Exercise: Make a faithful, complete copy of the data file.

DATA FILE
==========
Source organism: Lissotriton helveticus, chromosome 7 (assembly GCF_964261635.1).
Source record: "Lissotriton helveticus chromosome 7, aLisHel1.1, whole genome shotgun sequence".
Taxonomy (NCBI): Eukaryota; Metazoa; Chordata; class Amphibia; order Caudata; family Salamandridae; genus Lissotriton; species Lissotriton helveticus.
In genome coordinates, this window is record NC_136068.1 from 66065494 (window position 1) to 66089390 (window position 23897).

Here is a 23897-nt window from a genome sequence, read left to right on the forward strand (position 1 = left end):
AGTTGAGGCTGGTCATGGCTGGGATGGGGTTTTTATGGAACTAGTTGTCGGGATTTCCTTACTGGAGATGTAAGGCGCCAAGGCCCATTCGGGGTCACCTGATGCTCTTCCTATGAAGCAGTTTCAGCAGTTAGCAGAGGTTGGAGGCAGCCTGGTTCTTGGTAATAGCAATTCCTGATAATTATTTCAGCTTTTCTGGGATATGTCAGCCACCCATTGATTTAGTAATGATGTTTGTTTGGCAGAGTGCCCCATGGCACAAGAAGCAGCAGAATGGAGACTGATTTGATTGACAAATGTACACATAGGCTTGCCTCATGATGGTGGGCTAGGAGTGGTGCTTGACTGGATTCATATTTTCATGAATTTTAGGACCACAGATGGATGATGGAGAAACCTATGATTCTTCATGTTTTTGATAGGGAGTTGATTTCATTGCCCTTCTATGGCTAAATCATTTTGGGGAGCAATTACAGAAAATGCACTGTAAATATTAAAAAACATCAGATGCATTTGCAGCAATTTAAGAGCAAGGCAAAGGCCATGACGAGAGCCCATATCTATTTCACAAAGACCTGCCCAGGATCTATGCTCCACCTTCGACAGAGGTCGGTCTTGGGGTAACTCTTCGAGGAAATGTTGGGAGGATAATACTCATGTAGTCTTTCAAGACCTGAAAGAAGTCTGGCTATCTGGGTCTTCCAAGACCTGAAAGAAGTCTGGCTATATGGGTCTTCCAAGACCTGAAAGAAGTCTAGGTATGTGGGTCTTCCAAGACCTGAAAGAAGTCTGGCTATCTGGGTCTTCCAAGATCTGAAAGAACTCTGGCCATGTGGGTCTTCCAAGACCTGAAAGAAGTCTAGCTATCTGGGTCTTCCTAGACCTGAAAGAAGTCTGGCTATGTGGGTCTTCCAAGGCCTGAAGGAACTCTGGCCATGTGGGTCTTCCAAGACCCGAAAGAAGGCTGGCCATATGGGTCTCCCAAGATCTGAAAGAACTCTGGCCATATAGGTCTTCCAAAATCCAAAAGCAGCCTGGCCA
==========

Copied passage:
Source organism: Lissotriton helveticus, chromosome 7 (assembly GCF_964261635.1).
Source record: "Lissotriton helveticus chromosome 7, aLisHel1.1, whole genome shotgun sequence".
Taxonomy (NCBI): Eukaryota; Metazoa; Chordata; class Amphibia; order Caudata; family Salamandridae; genus Lissotriton; species Lissotriton helveticus.
In genome coordinates, this window is record NC_136068.1 from 66065494 (window position 1) to 66089390 (window position 23897).

Here is a 23897-nt window from a genome sequence, read left to right on the forward strand (position 1 = left end):
AGTTGAGGCTGGTCATGGCTGGGATGGGGTTTTTATGGAACTAGTTGTCGGGATTTCCTTACTGGAGATGTAAGGCGCCAAGGCCCATTCGGGGTCACCTGATGCTCTTCCTATGAAGCAGTTTCAGCAGTTAGCAGAGGTTGGAGGCAGCCTGGTTCTTGGTAATAGCAATTCCTGATAATTATTTCAGCTTTTCTGGGATATGTCAGCCACCCATTGATTTAGTAATGATGTTTGTTTGGCAGAGTGCCCCATGGCACAAGAAGCAGCAGAATGGAGACTGATTTGATTGACAAATGTACACATAGGCTTGCCTCATGATGGTGGGCTAGGAGTGGTGCTTGACTGGATTCATATTTTCATGAATTTTAGGACCACAGATGGATGATGGAGAAACCTATGATTCTTCATGTTTTTGATAGGGAGTTGATTTCATTGCCCTTCTATGGCTAAATCATTTTGGGGAGCAATTACAGAAAATGCACTGTAAATATTAAAAAACATCAGATGCATTTGCAGCAATTTAAGAGCAAGGCAAAGGCCATGACGAGAGCCCATATCTATTTCACAAAGACCTGCCCAGGATCTATGCTCCACCTTCGACAGAGGTCGGTCTTGGGGTAACTCTTCGAGGAAATGTTGGGAGGATAATACTCATGTAGTCTTTCAAGACCTGAAAGAAGTCTGGCTATCTGGGTCTTCCAAGACCTGAAAGAAGTCTGGCTATATGGGTCTTCCAAGACCTGAAAGAAGTCTAGGTATGTGGGTCTTCCAAGACCTGAAAGAAGTCTGGCTATCTGGGTCTTCCAAGATCTGAAAGAACTCTGGCCATGTGGGTCTTCCAAGACCTGAAAGAAGTCTAGCTATCTGGGTCTTCCTAGACCTGAAAGAAGTCTGGCTATGTGGGTCTTCCAAGGCCTGAAGGAACTCTGGCCATGTGGGTCTTCCAAGACCCGAAAGAAGGCTGGCCATATGGGTCTCCCAAGATCTGAAAGAACTCTGGCCATATAGGTCTTCCAAAATCCAAAAGCAGCCTGGCCA